Read the entire article, written by Jyotirmoy Datta for DESI Talk by clicking here.

Natvar Bhavsar by ADMIN

 Natvar Bhavsar, "SATVAA I" (2003), Pure color pigment on canvas. Courtesy of Sundaram Tagore Gallery.

Natvar Bhavsar, "SATVAA I" (2003), Pure color pigment on canvas. Courtesy of Sundaram Tagore Gallery.

I first met Natvar Bhavsar in 1980 at his exhibition at the Wichita Art Museum in Kansas. I was familiar with Bhavsar’s paintings in New York during my graduate student days at New York University, but to see a major exhibition in Wichita by this Indian painter whose work I had admired at Max Hutchinson Gallery in SoHo was an undeniable thrill. I still remember how the paintings felt—the immense scale, the vibrant color, the bursting sensation of cosmic joy—all embedded with these magical surfaces. It was like a visualization of the Bhagavad Gita—like the struggle and synthesis between Brahma and Atman. The exhibition in Wichita was a true sensation— true, in the sense, that it transmitted something real, something beyond the fray of art school painting, something I could feel and embody and remember. To know is to remember—and this was precisely the nature of the experience in relation to Natvar Bhavsar’s paintings at that moment in time.

More recently, Bhavsar showed some of his recent smaller paintings at the Sundaram Tagore Gallery on Greene Street. Normally, Bhavsar shows paintings of an immense scale—a scale that perpetrates a feeling of Hindu cosmology where the viewer enters into the universe of a sensibility that merges thought with sensation, dream with reality, nuance with literalness. Memory is important in spite of the assumptions about cynicism that have become de rigueur since the days of postmodernism. At the Sundaram Tagore Gallery in SoHo, I experienced an exhibition of canvases by Bhavsar where the density of color literally burst from the center of the painting outward with sinuous tendrils that wove through space at the edges of an ovoid. Yet Bhavsar is not about color field painting. He was never really associated with artists like Noland, Frankenthaler, Olitski, and Louis, even in the late sixties when his immigrant career in New York began.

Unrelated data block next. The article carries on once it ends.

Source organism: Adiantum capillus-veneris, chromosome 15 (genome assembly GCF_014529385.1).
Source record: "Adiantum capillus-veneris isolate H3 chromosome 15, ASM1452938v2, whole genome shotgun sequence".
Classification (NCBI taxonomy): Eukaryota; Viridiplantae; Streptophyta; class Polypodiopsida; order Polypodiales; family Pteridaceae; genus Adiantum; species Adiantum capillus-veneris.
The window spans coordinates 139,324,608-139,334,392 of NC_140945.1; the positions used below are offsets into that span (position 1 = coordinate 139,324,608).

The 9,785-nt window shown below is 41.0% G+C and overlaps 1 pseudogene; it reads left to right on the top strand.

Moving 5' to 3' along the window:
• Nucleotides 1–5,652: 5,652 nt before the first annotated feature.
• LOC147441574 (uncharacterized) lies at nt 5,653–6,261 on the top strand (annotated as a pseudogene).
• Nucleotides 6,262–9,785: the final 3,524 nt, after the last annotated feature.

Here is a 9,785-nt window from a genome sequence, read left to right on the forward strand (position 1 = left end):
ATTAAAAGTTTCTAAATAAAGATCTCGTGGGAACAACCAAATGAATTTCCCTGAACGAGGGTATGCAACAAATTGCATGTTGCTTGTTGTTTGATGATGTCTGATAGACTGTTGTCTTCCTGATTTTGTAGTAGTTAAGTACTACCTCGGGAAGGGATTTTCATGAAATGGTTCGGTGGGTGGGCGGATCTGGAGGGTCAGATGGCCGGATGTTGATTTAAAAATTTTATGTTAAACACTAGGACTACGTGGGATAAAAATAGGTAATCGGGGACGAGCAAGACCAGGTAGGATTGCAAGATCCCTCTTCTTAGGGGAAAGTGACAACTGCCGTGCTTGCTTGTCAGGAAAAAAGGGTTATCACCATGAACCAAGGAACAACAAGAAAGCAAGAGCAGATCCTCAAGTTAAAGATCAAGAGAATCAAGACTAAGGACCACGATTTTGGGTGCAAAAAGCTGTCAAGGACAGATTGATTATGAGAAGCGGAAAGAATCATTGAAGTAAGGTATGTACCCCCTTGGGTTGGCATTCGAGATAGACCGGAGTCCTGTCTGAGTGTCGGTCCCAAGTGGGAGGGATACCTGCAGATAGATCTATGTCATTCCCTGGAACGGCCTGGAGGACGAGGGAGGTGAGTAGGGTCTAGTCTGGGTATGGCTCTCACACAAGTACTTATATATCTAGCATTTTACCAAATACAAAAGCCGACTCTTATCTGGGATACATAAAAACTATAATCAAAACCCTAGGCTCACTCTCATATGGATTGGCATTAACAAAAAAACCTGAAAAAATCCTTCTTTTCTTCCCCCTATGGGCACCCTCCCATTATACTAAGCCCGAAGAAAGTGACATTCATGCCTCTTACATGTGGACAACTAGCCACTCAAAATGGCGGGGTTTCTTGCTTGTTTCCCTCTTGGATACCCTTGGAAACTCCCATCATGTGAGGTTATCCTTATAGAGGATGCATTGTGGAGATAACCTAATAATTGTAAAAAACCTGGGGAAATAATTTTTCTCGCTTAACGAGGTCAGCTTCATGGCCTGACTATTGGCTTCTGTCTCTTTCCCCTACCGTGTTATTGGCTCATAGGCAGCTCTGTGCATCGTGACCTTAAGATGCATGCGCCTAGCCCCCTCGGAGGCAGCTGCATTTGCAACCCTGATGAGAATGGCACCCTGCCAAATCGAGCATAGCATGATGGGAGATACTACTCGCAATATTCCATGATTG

The titles of Bhavsar’s paintings are all in Sanskrit—"Aarakh," "Mangalaa," Alokaa," and "Satvaa." All the words express subtle variations of emotion. What I respond to in these paintings is precisely that— the subtle variations of feeling. As I entered the back room of the Tagore Gallery, I was confronted with a predominantly gold-ochre painting, entitled "Mangalaa." The common meaning of the word in Hindi refers to a social ritual in which acknowledgement of success or good-tidings is offered to the honored guest. "Alokaa" refers to a world that is beyond comprehension, a transcendent world not given to immanence alone, nor related to the mundane world of materialism. As for the paintings where these titles are given, the sense of being in the presence of another cosmos where pigment is the signifying element can be exhilarating.